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Exclusive: Rival airline workers apply to jump ship to Bonza

written by Hannah Dowling | June 9, 2022

Experienced pilots and cabin crew from domestic and international airlines are eyeing an opportunity to jump ship and try their hand with start-up budget carrier Bonza, according to its CEO.

Bonza is on the hunt for hundreds of staff ahead of its planned inaugural flights later this year, while local rivals Qantas, Virgin and Rex remain embroiled in tense enterprise agreement negotiations, many of which have already been brought before the Fair Work Commission.

Speaking exclusively with Australian Aviation, Bonza CEO and co-founder Tim Jordan said demand for jobs at Bonza has exceeded expectations.

The start-up had previously said it anticipated that experienced aviation professionals who had lost their job during the pandemic would make up the bulk of its applicants, however, Jordan said that workers that are still in their jobs, both locally and internationally, have “certainly” taken the opportunity to jump ship and apply for Bonza.

“We have applicants from all sorts of backgrounds,” Jordan said.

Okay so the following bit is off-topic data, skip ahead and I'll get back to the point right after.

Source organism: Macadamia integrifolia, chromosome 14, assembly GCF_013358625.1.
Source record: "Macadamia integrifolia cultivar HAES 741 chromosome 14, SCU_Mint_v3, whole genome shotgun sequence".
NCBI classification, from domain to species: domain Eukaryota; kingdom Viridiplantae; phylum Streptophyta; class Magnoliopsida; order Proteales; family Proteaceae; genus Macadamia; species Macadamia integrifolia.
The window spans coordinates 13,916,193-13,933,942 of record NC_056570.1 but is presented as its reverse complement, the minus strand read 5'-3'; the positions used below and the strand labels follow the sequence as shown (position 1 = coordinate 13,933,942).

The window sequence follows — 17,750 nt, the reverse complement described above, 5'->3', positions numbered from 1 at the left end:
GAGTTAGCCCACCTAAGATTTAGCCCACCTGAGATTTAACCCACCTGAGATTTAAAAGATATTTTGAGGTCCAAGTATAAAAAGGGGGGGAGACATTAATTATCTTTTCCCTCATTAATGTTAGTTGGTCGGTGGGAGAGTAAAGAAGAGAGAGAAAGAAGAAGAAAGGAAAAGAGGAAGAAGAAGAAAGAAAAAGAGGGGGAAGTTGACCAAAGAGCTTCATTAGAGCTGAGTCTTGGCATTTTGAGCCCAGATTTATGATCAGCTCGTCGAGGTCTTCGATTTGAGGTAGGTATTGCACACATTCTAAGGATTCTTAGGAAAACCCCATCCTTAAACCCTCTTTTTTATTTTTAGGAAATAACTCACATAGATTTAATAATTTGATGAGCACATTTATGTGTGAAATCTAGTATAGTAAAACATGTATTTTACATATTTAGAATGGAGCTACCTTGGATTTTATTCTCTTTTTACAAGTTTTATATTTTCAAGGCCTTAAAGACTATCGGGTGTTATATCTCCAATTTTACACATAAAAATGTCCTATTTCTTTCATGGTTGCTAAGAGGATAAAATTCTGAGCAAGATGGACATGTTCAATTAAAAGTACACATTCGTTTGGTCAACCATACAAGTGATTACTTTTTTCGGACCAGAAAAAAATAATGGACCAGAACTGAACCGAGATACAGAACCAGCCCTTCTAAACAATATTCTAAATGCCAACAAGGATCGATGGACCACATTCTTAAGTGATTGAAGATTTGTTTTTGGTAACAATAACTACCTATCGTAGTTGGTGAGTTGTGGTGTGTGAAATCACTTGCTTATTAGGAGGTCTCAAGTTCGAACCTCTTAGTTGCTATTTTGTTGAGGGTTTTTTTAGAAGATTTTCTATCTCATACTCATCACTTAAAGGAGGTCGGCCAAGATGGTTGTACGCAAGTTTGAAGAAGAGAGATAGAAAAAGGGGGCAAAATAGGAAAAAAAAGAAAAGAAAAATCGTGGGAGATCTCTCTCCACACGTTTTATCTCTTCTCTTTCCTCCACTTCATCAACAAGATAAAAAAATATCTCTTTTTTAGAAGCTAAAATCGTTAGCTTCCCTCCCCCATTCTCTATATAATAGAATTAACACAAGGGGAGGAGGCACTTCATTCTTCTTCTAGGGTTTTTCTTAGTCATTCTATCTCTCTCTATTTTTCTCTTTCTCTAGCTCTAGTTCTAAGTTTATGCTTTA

“Some who lost their jobs during COVID, some existing team members from other airlines, and some who were stationed at airlines overseas and are now looking for an opportunity to take a role back home.”

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“There’s certainly been some existing team members from other airlines reaching out to us, that’s for sure,” he added, noting that airline jobs at its hubs of Melbourne and the Sunshine Coast can be rare.

You can read our full chat with Tim Jordan here.

It comes as Australia’s other domestic airlines continue to battle against their staff over post-COVID pay and conditions.

Most recently, the Australian Federation of Air Pilots (AFAP) rejected Rex Airlines’ latest EBA proposal on behalf of the airline’s Saab pilots, arguing it would result in a “cut in real-term salary” of over 5 per cent. In response, Rex said the union’s stance was “beyond belief”.

Meanwhile, in January, Qantas made an application to the Fair Work Commission to terminate the enterprise agreement with its international cabin crew due to “unworkable” rostering restrictions coded into the existing EBA.

The Flight Attendant’s Association of Australia later criticised the airline for making the bold decision, without first attempting mediation or conciliation with Fair Work, and the two remain in tense negotiations before the Fair Work Commission.

This month, Virgin Australia tempted staff with two cash bonuses in an effort to recognise their efforts and the “ongoing challenges” of the COVID pandemic and retain employees on its books, following multiple allegations of a toxic workplace culture.

In late March, Bonza began advertising for over 200 pilots and cabin crew to man its initial fleet of five 737 MAX jets, after filling many of its higher corporate positions late last year.

Roles were on offer at both of Bonza’s aircraft bases, on the Sunshine Coast and in Melbourne.

Bonza is gearing up to begin flying 27 routes to 17 destinations around the country from later this year.